Jamie’s rapport with the Doctor is incredible but is only the beginning of a steadfast relationship which will mature during Seasons five and six.  This partnership, however, is at the expense of Ben and Polly who depart the Tardis Crew at the end of episode six.  Ben’s days were numbered from Jamie’s arrival in The Highlanders and it was unfortunate that the dynamic between the two modern day London companions was lost.  Anneke Wills chose to relinquish her role as Polly once Michael Craze’s departure became known.

Jamie's addition to the Tardis Crew eventually came at Ben's expense

Jamie’s addition to the Tardis Crew eventually came at Ben’s expense

Polly discovers a dead body in episode one of The Faceless Ones

Polly discovers a dead body in episode one of The Faceless Ones

Ben and Polly’s farewell was not much better than Dodo’s in The War Machines, which was incidentally Ben and Polly’s first adventure with the Doctor. Absent from episodes three, four and five, they only appeared in a pre-filmed segment at episode six’s close.  A ten month companionship spanning  two Doctors ended abruptly when the couple realized that it was 20 July 1966, the very day that they’d stumbled into the Tardis at the conclusion of The War Machines.  Although visibly upset, Polly was pleased to be able to get back to her own world.  The Doctor said how lucky they were because he never got to return to his.  Exhibiting a marked sexism the Doctor stated, “Now go on, Ben can catch his ship and become an Admiral, and you Polly, you can look after Ben”.  What a life.  You could tell it was 1967!  After Polly enquired as to whether the Doctor would be safe, Jamie assured her that “I’ll look after him”.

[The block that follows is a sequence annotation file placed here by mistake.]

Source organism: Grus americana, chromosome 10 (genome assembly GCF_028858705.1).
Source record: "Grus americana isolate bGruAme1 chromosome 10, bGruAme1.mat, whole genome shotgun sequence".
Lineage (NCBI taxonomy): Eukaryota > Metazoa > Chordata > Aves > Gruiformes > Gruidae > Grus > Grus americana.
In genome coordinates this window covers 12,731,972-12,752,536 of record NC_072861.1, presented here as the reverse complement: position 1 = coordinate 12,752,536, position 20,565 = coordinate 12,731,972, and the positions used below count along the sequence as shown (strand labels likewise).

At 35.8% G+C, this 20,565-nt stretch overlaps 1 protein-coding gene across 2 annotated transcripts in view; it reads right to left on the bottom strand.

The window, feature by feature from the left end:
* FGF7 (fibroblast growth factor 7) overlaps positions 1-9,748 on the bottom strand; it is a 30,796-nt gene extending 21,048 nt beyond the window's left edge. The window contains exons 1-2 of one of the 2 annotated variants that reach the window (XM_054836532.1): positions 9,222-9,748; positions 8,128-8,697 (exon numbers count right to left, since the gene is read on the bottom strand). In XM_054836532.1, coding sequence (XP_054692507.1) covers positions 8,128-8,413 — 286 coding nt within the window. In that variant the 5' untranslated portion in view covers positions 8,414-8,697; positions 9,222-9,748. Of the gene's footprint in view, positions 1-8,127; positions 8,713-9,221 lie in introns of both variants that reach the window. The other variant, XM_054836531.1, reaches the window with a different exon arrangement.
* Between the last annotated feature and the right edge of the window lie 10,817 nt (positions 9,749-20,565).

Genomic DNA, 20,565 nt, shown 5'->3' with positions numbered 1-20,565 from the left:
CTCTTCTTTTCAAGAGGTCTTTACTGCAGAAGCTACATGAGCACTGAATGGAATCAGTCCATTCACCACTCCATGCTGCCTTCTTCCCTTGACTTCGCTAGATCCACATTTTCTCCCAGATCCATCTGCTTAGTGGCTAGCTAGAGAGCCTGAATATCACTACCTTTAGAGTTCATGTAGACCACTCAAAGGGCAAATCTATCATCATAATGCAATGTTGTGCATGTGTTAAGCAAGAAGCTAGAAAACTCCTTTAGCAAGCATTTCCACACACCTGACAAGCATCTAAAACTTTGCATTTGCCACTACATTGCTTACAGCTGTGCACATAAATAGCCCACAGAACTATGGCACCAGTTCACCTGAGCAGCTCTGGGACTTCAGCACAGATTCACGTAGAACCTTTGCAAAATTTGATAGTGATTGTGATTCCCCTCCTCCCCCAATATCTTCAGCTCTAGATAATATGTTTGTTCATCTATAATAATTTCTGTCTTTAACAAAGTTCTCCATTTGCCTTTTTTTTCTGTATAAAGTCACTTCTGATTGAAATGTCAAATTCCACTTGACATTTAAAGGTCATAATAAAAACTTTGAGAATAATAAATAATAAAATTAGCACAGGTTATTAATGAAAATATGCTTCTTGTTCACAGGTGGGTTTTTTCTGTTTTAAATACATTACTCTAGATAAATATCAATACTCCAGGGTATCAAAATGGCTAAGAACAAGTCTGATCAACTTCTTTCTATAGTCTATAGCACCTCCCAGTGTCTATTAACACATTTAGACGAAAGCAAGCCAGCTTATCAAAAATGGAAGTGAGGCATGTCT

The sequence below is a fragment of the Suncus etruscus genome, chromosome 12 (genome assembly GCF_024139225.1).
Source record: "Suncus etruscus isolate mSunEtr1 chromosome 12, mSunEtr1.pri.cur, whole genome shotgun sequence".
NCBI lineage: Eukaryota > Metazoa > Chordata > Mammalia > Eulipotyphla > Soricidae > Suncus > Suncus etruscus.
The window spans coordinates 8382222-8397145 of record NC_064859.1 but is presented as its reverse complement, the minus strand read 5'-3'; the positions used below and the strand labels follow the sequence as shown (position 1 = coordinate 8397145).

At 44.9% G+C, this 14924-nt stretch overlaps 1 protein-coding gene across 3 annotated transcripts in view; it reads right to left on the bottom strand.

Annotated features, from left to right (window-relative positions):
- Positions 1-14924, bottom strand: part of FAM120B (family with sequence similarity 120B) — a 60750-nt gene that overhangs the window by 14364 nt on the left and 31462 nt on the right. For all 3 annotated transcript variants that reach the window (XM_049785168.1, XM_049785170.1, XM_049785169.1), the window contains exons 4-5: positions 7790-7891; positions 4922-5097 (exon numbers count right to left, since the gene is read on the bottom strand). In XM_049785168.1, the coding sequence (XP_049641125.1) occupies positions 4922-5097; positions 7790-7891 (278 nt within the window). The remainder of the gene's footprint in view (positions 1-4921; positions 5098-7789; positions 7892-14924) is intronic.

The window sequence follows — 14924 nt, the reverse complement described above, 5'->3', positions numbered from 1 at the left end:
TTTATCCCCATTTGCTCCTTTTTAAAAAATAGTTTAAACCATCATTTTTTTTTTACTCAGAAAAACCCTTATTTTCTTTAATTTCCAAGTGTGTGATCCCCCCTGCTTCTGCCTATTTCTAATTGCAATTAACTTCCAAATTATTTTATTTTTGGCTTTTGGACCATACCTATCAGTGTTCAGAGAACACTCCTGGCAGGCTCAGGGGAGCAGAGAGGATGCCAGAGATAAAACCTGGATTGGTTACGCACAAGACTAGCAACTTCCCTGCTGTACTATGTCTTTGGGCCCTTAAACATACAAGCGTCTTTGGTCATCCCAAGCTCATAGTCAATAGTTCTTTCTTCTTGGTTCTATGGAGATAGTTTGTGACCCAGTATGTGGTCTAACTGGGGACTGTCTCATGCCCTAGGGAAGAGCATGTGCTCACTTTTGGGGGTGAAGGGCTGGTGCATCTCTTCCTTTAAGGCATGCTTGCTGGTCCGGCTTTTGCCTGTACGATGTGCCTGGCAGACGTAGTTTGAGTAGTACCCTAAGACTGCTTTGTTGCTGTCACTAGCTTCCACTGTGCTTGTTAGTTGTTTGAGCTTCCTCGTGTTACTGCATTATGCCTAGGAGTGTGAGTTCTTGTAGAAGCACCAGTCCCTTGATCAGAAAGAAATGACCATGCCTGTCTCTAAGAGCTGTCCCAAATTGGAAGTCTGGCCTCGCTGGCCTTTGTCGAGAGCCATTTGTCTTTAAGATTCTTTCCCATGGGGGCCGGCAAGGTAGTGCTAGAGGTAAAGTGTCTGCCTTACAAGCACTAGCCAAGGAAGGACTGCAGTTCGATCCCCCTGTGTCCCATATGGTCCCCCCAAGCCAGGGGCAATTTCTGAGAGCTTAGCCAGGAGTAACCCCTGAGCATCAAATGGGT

We bid Ben and Polly a sad farewell

We bid Ben and Polly a sad farewell

The Second Doctor’s first present day serial, The Faceless Ones,  is sure to have influenced Mark Gatiss when he wrote the Series 2 story The Idiot’s Lantern. In that 2006 Tenth Doctor story an evil entity, The Wire, existed only in the form of energy.  She transferred herself  between television sets and fed off humanity’s mental signals as people innocently watched the telly.  In stealing the humans’ energy The Wire hoped to one day  regain a corporeal form.  Her victims, however, were robbed of their faces and minds, although they still retained consciousness. Faceless the victims became, but nowhere near as grotesque as their predecessors in The Faceless Ones.

Rose Tyler becomes faceless in 2006's The Idiot's Lantern

Rose Tyler becomes faceless in 2006’s The Idiot’s Lantern

The Chameleon Faceless Ones of 1967 were altogether more frightening

The Chameleon Faceless Ones of 1967 were altogether more frightening